Peruvian Chancellor informed his Venezuelan counterpart that the president would not be welcome at the Summit. What does the Public International Law say about the decision?
On 13 and 14 April 2018 in Lima, it will take place the VIII Summit of the Americas. In recent days, it became public knowledge that the government of Pedro Pablo Kuczynski, who hosts the event, does not agree with Nicolas Maduro assistance to the event. In this regard, the Peruvian Chancellor, Cayetana Aljovín, sent a letter to Jorge Arreaza, his Venezuelan counterpart, reporting that, according to the Quebec Declaration, adapted at the III Summit of the Americas in 2001, "any alteration or unconstitutional rupture of the democratic order in a State of the Hemisphere constitutes an insurmountable obstacle to the presentation of said state in the Summits of the Americas process".
Of course, the government of Maduro did not receive well the decision. The Venezuelan president, shortly after knowing the intentions of Kuczynski, said "Do they not want to see in Lima? ... They will see me. Because even if it rains or flashes, by air, land or sea, I will reach the Summit of the Americas with the truth of the homeland of Simón Bolívar and Antonio José de Sucre. There will come the truth of Venezuela"
In addition to statements of Maduro, Venezuela's foreign ministry has said that there is no reference in international law to prohibit President Maduro assistance to the meeting. In a press release, the Venezuelan government has said that they have legal elements that "show that there is no impediment whatsoever to Venezuela to participate in the VIII Summit of the Americas", therefore, "we confirmed that President Nicolas Maduro Moros will attend punctually ".
The release added that "the intention to withdraw the invitation is not only groundless from the legal point of view, but is also erratic and unilateral." The communique calls on the government of Peru to be adhered to "the legitimate rules of game" in terms of multilateral summits of this kind.
In that sense, Camilo Riaño Tovar, an expert in public international law at the National University of Colombia, explained to LatinAmerican Post, that the fact that a country openly declared Nicolas Maduro as persona non grata could be seen as a violation to the international law rules. The reason is that "it restricts the ability of a state to establish relations with other states. This capability, we must not forget, is one of the pillars of international relations today. "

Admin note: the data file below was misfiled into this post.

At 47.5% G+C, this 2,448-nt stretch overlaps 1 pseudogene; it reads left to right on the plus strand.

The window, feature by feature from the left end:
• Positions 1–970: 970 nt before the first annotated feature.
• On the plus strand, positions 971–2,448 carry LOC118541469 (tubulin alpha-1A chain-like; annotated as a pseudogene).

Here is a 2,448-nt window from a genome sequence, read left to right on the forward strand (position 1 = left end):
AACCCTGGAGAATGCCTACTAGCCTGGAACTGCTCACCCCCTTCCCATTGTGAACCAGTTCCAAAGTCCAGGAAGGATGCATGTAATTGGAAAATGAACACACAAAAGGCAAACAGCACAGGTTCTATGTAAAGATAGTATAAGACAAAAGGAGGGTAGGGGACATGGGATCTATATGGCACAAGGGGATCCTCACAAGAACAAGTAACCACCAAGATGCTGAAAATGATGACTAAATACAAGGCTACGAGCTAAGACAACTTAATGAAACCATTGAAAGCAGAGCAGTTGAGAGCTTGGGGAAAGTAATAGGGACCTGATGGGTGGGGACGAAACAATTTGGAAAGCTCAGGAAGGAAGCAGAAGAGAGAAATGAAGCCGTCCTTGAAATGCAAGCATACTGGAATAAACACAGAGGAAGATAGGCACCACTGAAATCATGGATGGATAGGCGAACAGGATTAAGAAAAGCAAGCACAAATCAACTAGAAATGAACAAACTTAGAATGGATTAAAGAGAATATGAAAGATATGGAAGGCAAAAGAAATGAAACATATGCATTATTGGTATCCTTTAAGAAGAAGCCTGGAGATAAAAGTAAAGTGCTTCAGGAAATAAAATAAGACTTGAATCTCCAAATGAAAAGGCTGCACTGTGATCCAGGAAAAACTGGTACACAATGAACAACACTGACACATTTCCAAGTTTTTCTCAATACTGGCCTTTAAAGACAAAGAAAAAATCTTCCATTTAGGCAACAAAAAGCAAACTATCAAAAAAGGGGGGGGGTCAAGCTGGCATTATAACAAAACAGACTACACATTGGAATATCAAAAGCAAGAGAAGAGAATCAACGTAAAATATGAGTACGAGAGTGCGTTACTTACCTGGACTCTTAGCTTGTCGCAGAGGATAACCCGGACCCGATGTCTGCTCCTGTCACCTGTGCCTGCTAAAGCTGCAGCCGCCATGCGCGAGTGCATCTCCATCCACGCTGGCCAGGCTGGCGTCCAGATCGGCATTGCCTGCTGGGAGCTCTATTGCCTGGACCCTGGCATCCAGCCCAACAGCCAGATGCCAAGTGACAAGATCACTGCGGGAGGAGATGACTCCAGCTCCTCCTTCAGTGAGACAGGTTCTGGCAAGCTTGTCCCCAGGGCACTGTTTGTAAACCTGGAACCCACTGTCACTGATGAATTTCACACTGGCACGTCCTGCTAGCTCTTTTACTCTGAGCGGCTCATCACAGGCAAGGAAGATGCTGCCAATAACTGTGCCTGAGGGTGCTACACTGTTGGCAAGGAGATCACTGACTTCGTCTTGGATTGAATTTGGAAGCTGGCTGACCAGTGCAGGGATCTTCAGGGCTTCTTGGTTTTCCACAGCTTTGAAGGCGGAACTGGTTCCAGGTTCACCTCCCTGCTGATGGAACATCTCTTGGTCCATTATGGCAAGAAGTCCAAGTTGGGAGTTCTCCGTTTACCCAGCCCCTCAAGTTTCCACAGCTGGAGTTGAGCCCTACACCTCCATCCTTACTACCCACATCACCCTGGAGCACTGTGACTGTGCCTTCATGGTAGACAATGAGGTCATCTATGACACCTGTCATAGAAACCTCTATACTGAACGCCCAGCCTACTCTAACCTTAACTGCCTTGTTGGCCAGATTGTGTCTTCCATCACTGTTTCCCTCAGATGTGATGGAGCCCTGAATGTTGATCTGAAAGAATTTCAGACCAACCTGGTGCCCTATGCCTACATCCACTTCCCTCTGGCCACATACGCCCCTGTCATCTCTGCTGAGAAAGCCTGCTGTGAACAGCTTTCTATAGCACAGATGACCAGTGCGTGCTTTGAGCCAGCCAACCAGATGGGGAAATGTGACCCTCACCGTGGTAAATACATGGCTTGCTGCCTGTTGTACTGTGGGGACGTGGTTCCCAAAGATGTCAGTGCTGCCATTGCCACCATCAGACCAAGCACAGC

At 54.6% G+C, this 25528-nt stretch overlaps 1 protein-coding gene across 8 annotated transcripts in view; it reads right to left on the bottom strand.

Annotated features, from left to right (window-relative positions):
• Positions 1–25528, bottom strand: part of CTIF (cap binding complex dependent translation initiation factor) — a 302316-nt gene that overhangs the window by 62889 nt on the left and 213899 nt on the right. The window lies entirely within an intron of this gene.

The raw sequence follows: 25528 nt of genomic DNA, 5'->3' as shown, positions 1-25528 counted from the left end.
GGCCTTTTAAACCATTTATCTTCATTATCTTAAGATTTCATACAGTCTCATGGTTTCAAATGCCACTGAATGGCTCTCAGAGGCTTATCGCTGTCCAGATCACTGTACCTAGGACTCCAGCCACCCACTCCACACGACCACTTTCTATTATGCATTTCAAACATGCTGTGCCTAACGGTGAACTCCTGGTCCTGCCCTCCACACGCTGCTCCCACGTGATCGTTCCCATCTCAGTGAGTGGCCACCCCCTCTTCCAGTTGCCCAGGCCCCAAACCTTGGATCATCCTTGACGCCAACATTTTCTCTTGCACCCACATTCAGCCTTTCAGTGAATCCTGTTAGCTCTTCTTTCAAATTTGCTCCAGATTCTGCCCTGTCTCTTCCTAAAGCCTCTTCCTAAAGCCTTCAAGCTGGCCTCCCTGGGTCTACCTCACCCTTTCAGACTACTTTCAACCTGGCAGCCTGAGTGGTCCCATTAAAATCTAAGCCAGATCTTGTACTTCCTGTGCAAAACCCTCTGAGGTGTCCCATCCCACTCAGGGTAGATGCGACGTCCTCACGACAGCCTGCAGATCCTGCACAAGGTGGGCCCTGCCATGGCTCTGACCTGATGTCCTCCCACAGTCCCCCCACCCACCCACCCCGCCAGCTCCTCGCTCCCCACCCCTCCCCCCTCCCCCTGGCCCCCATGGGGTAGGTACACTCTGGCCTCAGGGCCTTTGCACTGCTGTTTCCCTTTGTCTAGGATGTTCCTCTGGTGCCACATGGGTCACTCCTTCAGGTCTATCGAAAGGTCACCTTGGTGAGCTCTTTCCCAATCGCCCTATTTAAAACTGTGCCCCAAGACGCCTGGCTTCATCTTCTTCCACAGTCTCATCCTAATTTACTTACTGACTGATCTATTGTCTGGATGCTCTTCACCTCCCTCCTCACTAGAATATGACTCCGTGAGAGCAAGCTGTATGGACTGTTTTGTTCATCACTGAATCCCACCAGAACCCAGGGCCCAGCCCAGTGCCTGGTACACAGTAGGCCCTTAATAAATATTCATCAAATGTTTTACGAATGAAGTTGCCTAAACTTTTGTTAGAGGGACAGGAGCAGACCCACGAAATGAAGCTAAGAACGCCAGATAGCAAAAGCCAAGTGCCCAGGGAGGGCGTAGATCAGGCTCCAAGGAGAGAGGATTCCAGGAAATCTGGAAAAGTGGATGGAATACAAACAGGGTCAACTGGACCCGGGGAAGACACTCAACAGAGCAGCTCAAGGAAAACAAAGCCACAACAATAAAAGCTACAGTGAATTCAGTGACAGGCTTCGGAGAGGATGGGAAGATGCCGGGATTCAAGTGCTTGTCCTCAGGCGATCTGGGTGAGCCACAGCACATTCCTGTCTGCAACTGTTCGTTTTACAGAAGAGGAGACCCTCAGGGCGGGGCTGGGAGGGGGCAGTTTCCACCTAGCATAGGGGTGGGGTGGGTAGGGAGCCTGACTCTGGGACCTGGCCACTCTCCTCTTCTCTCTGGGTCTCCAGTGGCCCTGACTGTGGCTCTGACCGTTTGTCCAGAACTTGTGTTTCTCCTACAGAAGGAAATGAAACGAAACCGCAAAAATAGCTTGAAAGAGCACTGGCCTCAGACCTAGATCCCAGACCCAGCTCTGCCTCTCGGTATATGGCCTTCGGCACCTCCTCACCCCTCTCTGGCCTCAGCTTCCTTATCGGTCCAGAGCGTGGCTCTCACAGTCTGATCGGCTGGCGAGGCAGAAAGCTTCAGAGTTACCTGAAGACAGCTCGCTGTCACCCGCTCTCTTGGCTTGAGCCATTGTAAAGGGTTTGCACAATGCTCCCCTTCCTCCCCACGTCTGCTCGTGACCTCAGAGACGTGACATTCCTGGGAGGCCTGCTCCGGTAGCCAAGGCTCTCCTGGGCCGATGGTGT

Latin America has always been known as a region that has maintained an active and capable diplomacy that respects the sovereignty of other states. The region is characterized by finding solutions to the various problems in the best way possible. However, regarding the crisis in Venezuela, these 'good offices' have been channeled to make a call to Maduro to implement effective and concerted solutions. The call even has the support of the OAS and UNASUR.
However, as there seems to be no government regulation for apply strategies to solve the crisis, different nations are beginning to take more radical measures. In fact, Maduro not being invited to the Summit of the Americas is just one of them.
On the other hand, Peru was based on the Declaration of Quebec 2001 to reject the presence of Maduro at the Summit of April. "If we are to apply international law literally, it is necessary that convention Quebec and other documents that have been made around the regional organization are taken into account by all states", said Riaño. Thus, if the primary value of these spaces is the integration and democracy, "it is necessary to respect and encourage the participation of all states, including Venezuela, of course", said the expert.
What if Maduro insists on going and Peru avoiding him?
The different desires of the parties would end in the emergence of a delicate diplomatic crisis between the two countries. The relationship of these two nations, in more than two hundred years of republican history, has been characterized by maintaining strong ties of international brotherhood.
While Nicolas Maduro has, as head of state, special permits for entry into other countries, if the refusal is maintained, Riaño Tovar explained that the best decision would be to give full powers to the ambassador of Venezuela in Peru to attend the meeting.
In this sense, and according to good practices of public international law, Peru would not be able to prohibit the attendance of Venezuelan President to the Summit of the Americas.
The United Nations Charter on democracy and international equality, the statutes of the OAS, the covenant of Lima, and diplomatic law in America, would be some of the most important legal tools Venezuela can use to address the measures taken by the government of Pedro Pablo Kuczynski.
However, it is very difficult to reverse the decision of naming Maduro as persona non grata in Peru. What follows, concludes the internationalist Camilo Riaño, is a sum of good offices to achieve a concerted solution to the matter. The strategy should be based on diplomacy and dialogue, in order to overcome differences and promote the search for solutions together regarding the current situation in Venezuela.
Latin American Post | David Fernando Barrera
Translated from “¿Perú puede prohibir la asistencia de Nicolás Maduro a la Cumbre de las Américas?”